Juan dealing drugs is not something to be proud of, but it also shouldn’t be used as an excuse to portray him as a villain, when there could be a whole host of reasons for turning to dealing.

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Similarly, Paula, Chiron’s mother, while a drug addict, cannot be accurately captured in any singular term. Yes, she is an addict and she is abusive towards Chiron, but again, it does not come from a place of malice. This does not excuse all of her actions, and she does not expect to be excused from them, either, as she tells Chiron later in life, “You ain’t gotta love me, but you gon’ know that I love you.”[7] There’s an understanding that she’s done damage that is not easily repairable, but by showing that understanding, she also shows she is more than an abusive and addicted single mother. She is trying.

Finally, Chiron quite literally fights back against his bullies. After getting beaten up at the forced hands of Kevin and refusing to identify his attackers to the school administration, Chiron hits the main instigator with a chair. This episode is a precursor for the hardened exterior we see in Chiron in the third part of the film, when he has turned to dealing in a rather explicit imitation of Juan, having adopted not just his profession, but also his gold grills. While Chiron is not living an ideal life, he can hardly be called a victim. He has suffered, without a doubt, but he is not without agency. He may not have full control over his life, but he has made a life for himself, imperfect though it may be.

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In the end, Juan, Paula, and Chiron are all three-dimensional characters and the audience is not invited to pity them, but simply to feel with them. Moonlight does not appeal to a universally vague sense of what it means to be human, lumping everyone in the same broad category, regardless of race, sexuality, or gender. Every character is specifically black and Chiron is specifically black and queer. Perhaps because Moonlight is an unapologetically black, queer film, Long found it difficult to empathize with these characters. Moonlight challenges us to understand a world that may not be intimately familiar to the “straight, white, middle class” audience Long mentioned, but that is exactly where its strength lies. Given that so many African American characters are stereotypes or agency-less victims, this film’s refusal of those stereotypes is, in fact, important and relevant. The film does not bother to inform us of Juan’s or Paula’s pasts through heavy-handed expositionary dialogue or flashbacks. Instead we are shown that people like them exist, and they deserve to be seen as whole human beings, even though they make mistakes.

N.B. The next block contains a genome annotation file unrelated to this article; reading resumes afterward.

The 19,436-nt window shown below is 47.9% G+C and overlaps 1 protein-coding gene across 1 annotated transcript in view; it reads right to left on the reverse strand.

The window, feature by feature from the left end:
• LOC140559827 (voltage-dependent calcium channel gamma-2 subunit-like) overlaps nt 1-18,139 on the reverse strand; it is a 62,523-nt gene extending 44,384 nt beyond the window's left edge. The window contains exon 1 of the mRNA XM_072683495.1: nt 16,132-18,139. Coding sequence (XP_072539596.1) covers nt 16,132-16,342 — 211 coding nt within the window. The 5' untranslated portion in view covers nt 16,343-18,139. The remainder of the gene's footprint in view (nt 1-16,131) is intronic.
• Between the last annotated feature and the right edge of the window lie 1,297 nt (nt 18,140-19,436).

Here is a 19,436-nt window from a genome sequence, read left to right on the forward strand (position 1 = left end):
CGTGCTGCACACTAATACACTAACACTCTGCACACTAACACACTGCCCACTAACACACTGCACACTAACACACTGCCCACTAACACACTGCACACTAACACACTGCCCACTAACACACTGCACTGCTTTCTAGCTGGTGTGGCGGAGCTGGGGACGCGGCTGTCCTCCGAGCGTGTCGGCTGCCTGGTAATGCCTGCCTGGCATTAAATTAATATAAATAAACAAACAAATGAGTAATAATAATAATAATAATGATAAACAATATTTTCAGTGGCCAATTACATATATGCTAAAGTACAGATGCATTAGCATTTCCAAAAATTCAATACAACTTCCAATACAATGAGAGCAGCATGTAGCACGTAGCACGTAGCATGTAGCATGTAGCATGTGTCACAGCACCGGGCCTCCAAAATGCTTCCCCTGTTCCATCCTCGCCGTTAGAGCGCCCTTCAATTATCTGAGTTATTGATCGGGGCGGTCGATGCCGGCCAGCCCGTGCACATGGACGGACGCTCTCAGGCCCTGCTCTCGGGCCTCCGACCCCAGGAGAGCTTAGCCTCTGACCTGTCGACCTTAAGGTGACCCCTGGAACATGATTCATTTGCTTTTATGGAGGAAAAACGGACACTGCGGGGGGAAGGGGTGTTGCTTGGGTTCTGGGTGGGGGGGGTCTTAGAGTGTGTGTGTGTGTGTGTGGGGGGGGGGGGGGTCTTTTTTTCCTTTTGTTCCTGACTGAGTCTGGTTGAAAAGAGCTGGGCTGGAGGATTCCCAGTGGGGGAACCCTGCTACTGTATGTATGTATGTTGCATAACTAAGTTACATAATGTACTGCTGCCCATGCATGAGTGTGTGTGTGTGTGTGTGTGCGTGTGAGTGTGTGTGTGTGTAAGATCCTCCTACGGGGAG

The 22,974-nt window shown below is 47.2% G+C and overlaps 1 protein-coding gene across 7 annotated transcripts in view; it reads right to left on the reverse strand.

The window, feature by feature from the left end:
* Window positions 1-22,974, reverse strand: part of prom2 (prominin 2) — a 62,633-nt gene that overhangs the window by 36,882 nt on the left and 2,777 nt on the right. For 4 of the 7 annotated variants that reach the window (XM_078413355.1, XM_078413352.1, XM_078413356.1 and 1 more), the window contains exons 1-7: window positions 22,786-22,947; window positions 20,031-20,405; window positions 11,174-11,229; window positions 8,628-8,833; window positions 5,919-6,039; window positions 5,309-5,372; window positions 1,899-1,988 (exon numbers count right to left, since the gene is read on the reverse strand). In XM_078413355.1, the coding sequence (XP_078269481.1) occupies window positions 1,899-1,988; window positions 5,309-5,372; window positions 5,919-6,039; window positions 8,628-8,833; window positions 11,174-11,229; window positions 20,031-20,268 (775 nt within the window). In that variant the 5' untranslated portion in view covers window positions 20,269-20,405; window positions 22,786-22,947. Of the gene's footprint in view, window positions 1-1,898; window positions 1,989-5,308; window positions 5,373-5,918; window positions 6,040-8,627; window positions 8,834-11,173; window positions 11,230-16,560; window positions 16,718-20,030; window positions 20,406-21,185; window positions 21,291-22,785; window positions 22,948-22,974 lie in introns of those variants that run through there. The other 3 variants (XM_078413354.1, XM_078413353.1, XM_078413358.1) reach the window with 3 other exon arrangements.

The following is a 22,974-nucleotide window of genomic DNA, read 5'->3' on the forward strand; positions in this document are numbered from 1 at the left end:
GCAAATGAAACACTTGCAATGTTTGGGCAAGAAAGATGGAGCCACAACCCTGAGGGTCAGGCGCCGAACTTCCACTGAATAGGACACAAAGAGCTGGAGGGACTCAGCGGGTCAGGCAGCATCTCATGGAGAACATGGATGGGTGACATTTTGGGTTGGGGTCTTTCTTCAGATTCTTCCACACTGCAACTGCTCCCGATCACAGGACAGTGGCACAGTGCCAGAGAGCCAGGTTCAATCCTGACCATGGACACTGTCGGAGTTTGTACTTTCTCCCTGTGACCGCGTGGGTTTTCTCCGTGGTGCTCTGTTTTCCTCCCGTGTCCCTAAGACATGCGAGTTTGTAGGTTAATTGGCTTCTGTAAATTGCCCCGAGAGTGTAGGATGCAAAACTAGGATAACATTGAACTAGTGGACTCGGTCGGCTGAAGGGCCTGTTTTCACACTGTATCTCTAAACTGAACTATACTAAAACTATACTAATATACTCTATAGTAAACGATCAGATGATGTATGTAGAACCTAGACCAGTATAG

Whiteness in LGBTQ+ Communities

Chiron’s story cannot be neatly dissected into black and gay components: his life is an amalgamation and inseparable entanglement of the two. His life must therefore be viewed through an intersectional lens, meaning that it should not be considered based on separate identity markers such as queer or black. Sexuality and race constantly collide to shape struggles that cannot be grasped by considering race or sexuality alone.[8] As a result, those collisions must be taken into account.

When discussing the relevance of this movie, we should therefore not forget the intermingled racial and sexual aspects that shape Chiron’s life, as well as the lives of queer people of color in general. Race does not disappear in discussions of homophobia or LGBTQ+ rights; rather, race is an integral part of the LGBTQ+ rights movements, as its aims are largely focused on the needs and complaints of white gay men.[9] The LGBTQ+ community, as a result, has become largely associated with whiteness, while people of color are disregarded or ignored.This also means that whiteness remains unmarked as the unexamined norm within the LGBTQ+ community, turning queer people of color into the Other wherever they go.[10]

Aside from this undercurrent running through the LGBTQ+ community, there is more blatant racism to be found as well. When confronted with charges of racism, white people within the community are likely to turn the conversation to homophobia within African American communities.[11] The underlying assumption here is that homophobia is typical of communities of color, particular African American and Muslim communities, while white people are inherently more progressive. It also serves to erase the fact that queer people of color exist. After all, if homophobia becomes synonymous with people of color, and being queer becomes synonymous with being white, where does that leave queer people of color?[12] This mechanism is further compounded by the fact that gay rights movements have a habit of adopting Civil Rights rhetoric and of comparing racism to homophobia, as if the two are mutually exclusive.[13]

In short, the existence of queer people of color is often erased and therefore, their representation matters and is in fact urgent. Stories of people like Chiron are not common within larger narratives about queer people and telling them challenges notions of what it means to be queer. Furthermore, a character like Juan challenges notions of homophobic black people. When Chiron asks him what a faggot is, Juan responds by saying “a faggot is a word used to make gay people feel bad…you could be gay, but don’t let nobody call you a faggot.”[14] His response shows not only an acceptance of gay people, but also of the harm that slurs like faggot can do, and teaches Chiron the basis for self-acceptance.